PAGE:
The only fossil of xenoposeidon discovered so far is a neck vertebra, so palentologists rely on comparisons to similar sauropod dinosaurs to conjecture about its size, appearance, and behavior. On this basis, it is likely that xenoposeidon had a body length of around 30-50 feet, a height of 15-20 feet at the shoulder and a weight of several tons. This is about the size of a semi-truck trailer you might see on a highway. By comparison, other species of sauropods reached sizes of up to 100 feet long and 100 tons in weight. This would make xenoposeidon a medium-sized sauropod
Sauropods like xenoposeidon had small heads, long necks, whip-like tails and stood on four legs as big as tree trunks to support their massive bodies. They were not built for speed and likely had a slow, plodding stride. They may have been able to walk around 5-10 miles per hour. This is comparable to the speed an average healthy human being today can reach as they move from jogging speed to a fast running speed. If you wanted to race with one, though, you shouldn’t be complacent. It’s possible sauropods could move much more quickly in short sprints, any may have literally thrown their weight around to throw threats off balance.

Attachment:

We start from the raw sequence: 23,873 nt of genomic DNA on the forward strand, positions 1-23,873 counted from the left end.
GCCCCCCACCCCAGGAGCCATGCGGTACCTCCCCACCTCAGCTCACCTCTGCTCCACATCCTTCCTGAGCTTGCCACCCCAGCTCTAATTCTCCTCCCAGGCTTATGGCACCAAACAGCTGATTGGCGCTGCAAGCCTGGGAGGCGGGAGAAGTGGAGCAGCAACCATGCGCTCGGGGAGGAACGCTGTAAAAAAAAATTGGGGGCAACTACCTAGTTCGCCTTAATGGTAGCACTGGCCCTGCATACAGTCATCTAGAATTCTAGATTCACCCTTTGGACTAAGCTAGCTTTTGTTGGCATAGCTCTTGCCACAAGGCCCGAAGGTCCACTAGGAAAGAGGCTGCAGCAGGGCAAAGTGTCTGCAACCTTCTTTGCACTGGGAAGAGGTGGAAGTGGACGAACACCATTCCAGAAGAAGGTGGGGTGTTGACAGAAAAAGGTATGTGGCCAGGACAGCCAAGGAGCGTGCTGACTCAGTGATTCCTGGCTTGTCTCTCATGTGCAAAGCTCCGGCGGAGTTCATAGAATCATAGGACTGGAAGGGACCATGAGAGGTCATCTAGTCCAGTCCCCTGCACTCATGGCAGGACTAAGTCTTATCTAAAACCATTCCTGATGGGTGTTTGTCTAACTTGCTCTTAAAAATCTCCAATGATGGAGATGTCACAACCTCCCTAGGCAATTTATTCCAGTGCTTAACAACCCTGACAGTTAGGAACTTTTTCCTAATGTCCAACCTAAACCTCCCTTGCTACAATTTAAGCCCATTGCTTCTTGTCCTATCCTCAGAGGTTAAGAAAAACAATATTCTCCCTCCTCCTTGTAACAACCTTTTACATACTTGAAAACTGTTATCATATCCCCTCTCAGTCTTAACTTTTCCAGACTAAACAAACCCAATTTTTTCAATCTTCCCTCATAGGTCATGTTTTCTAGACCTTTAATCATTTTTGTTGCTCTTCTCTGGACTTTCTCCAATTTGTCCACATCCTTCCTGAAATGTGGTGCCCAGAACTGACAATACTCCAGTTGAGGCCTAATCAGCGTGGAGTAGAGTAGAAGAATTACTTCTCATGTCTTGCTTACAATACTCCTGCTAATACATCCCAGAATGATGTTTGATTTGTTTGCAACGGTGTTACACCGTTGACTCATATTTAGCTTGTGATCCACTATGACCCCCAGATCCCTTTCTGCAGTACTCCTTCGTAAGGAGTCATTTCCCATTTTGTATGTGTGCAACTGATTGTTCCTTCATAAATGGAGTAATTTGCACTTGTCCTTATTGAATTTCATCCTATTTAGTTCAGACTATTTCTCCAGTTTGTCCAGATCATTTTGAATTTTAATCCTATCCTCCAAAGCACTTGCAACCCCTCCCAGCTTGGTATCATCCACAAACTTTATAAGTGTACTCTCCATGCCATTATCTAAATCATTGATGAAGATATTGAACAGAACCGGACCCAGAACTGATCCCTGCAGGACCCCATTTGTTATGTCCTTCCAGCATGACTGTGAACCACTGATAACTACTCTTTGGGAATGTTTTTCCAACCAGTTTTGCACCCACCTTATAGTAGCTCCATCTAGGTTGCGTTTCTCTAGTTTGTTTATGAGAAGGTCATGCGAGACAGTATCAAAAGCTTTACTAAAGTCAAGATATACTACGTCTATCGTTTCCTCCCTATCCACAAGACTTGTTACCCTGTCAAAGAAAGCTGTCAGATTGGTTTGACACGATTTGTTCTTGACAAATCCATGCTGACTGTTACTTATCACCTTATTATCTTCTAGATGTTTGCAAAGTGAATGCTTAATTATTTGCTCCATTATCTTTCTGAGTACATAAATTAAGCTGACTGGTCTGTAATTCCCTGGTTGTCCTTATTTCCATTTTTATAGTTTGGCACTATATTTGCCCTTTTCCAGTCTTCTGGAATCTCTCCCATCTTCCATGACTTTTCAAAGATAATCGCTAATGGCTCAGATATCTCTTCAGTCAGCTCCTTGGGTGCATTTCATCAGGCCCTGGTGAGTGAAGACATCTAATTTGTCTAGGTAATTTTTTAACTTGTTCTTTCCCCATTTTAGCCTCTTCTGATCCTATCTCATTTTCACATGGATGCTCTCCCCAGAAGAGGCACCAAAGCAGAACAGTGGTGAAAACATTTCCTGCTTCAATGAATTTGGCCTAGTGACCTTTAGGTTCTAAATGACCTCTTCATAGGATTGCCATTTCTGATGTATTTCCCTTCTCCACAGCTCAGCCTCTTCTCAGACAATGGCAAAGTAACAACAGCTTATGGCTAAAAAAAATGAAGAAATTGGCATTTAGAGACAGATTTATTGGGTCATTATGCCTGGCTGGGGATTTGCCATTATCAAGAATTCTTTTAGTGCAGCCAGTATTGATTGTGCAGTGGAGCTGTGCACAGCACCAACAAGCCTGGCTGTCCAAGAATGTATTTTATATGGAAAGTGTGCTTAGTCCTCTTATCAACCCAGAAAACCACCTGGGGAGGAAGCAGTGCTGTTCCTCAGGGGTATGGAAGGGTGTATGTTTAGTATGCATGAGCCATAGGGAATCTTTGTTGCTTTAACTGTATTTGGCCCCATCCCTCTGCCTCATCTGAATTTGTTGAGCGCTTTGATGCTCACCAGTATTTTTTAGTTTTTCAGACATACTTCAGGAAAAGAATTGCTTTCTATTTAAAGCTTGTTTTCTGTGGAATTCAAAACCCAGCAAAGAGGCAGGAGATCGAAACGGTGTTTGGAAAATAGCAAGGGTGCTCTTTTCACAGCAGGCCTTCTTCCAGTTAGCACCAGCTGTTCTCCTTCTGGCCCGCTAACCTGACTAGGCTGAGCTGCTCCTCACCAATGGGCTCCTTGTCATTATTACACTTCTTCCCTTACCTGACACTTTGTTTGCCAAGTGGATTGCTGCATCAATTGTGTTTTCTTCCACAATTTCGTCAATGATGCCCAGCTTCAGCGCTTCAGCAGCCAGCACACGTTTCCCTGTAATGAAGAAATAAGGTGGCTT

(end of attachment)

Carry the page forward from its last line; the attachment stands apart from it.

Xenoposeidon Evolution and History
The evolution and history of xenoposeidon is not well understood due to the limited fossil evidence that has been uncovered.
Based on the size and characteristics of the neck vertebra, xenoposeidon is thought to belong to the euhelopodid family of sauropod dinosaurs, which also includes euhelopus and barapasaurus. These large sauropods had distinctive neck vertebrae similar to those of xenoposeidon.
The euhelopodids are thought to have evolved during the Early Cretaceous Period, around 130 million years ago, and may have been closely related to other sauropod groups, such as the diplodocids and titanosaurs. However, the evolutionary relationships of Xenoposeidon and other euhelopodids are still the subject of debate among paleontologists.
Diet – What Did the Xenoposeidon Eat?